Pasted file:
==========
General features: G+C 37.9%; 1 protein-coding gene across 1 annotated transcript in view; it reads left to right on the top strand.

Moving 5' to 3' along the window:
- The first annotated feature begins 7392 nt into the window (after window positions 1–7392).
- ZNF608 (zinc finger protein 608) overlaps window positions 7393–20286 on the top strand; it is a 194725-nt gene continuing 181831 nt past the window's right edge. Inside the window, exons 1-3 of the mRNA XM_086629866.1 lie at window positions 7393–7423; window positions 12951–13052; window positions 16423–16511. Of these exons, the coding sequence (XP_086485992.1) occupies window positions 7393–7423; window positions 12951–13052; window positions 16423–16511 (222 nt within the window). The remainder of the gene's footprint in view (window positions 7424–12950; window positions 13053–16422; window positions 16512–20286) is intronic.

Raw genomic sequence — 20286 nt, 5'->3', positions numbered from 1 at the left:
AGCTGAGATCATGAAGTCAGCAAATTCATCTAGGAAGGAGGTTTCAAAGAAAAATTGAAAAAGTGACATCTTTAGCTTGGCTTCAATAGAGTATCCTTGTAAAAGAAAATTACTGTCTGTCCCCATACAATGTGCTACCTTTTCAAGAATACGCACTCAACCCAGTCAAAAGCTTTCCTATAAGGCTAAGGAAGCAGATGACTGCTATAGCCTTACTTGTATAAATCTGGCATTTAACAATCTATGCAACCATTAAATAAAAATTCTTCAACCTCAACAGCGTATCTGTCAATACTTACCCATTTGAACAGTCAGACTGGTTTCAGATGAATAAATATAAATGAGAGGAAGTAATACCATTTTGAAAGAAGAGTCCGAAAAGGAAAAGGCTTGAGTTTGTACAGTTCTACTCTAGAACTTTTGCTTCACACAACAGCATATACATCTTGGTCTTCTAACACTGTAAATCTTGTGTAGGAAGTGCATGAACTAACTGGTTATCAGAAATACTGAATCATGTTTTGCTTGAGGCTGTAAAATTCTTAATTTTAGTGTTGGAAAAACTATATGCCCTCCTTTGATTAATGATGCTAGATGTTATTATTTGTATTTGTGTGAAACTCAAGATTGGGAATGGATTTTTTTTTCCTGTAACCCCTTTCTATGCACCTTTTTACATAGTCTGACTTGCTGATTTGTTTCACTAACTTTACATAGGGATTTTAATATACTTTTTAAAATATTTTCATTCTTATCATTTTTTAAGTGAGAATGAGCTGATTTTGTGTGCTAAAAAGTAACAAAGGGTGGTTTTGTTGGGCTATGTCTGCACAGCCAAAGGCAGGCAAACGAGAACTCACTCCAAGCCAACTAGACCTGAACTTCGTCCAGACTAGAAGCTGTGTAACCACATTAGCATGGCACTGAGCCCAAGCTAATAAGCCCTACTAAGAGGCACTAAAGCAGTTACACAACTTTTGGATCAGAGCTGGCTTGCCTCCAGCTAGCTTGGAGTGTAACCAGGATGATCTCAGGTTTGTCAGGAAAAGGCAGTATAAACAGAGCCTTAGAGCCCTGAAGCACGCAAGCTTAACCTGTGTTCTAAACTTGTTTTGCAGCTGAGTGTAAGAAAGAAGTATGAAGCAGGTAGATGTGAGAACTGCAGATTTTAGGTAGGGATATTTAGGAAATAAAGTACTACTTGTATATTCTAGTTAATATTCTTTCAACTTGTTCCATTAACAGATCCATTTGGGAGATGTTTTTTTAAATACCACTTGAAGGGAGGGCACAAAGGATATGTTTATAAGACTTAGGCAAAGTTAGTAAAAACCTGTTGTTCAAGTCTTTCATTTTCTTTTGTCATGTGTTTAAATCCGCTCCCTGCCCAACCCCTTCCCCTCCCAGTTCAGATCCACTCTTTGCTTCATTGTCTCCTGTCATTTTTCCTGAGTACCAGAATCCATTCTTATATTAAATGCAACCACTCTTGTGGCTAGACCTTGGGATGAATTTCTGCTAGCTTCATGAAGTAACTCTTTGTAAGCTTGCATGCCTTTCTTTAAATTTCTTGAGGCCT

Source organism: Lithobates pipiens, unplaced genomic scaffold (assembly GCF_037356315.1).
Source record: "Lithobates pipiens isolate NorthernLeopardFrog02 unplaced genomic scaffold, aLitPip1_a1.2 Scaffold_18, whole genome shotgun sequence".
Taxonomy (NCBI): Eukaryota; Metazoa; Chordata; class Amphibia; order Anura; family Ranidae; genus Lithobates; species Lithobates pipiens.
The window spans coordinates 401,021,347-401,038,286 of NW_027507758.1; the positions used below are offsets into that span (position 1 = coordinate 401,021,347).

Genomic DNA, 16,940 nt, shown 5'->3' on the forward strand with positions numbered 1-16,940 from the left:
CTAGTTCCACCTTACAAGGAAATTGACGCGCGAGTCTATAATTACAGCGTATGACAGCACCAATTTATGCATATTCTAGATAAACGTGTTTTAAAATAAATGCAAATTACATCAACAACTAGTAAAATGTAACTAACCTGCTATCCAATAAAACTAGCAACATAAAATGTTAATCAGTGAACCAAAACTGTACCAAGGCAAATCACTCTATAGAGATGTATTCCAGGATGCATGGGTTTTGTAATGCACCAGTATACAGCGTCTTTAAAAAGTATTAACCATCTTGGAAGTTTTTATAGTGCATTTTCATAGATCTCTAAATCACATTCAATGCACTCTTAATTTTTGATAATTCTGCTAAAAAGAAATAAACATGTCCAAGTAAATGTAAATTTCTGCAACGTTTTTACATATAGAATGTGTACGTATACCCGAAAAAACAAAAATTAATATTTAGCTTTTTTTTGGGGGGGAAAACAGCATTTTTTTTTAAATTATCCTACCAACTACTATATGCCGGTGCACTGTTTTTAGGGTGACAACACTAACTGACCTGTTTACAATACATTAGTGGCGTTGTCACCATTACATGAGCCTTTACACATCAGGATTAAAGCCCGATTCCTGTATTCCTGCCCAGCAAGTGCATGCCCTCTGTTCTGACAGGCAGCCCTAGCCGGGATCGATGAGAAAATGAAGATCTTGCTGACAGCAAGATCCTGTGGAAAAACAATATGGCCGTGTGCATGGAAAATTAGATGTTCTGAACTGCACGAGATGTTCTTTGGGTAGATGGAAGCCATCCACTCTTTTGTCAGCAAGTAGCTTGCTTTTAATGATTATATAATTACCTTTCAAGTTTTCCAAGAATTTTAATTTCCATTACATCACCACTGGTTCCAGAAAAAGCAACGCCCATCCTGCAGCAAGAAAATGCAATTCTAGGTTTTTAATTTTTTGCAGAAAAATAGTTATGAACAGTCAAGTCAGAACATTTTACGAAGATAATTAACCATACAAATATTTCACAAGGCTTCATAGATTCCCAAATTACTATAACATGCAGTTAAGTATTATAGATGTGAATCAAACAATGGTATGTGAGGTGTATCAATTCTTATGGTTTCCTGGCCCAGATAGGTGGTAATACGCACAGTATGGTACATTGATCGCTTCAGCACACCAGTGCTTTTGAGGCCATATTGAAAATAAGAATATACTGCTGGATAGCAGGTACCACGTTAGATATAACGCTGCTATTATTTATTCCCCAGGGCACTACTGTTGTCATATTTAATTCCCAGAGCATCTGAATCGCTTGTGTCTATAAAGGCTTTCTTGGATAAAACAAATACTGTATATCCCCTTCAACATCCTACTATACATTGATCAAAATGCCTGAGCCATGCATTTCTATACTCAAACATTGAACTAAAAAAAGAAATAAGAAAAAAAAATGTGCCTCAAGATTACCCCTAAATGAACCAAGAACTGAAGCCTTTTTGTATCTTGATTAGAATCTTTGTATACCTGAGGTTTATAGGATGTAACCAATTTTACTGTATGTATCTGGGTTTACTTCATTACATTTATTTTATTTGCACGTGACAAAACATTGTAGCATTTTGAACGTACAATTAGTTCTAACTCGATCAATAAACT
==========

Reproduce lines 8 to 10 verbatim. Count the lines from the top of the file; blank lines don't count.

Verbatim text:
Source record: "Lithobates pipiens isolate NorthernLeopardFrog02 unplaced genomic scaffold, aLitPip1_a1.2 Scaffold_18, whole genome shotgun sequence".
Taxonomy (NCBI): Eukaryota; Metazoa; Chordata; class Amphibia; order Anura; family Ranidae; genus Lithobates; species Lithobates pipiens.
The window spans coordinates 401,021,347-401,038,286 of NW_027507758.1; the positions used below are offsets into that span (position 1 = coordinate 401,021,347).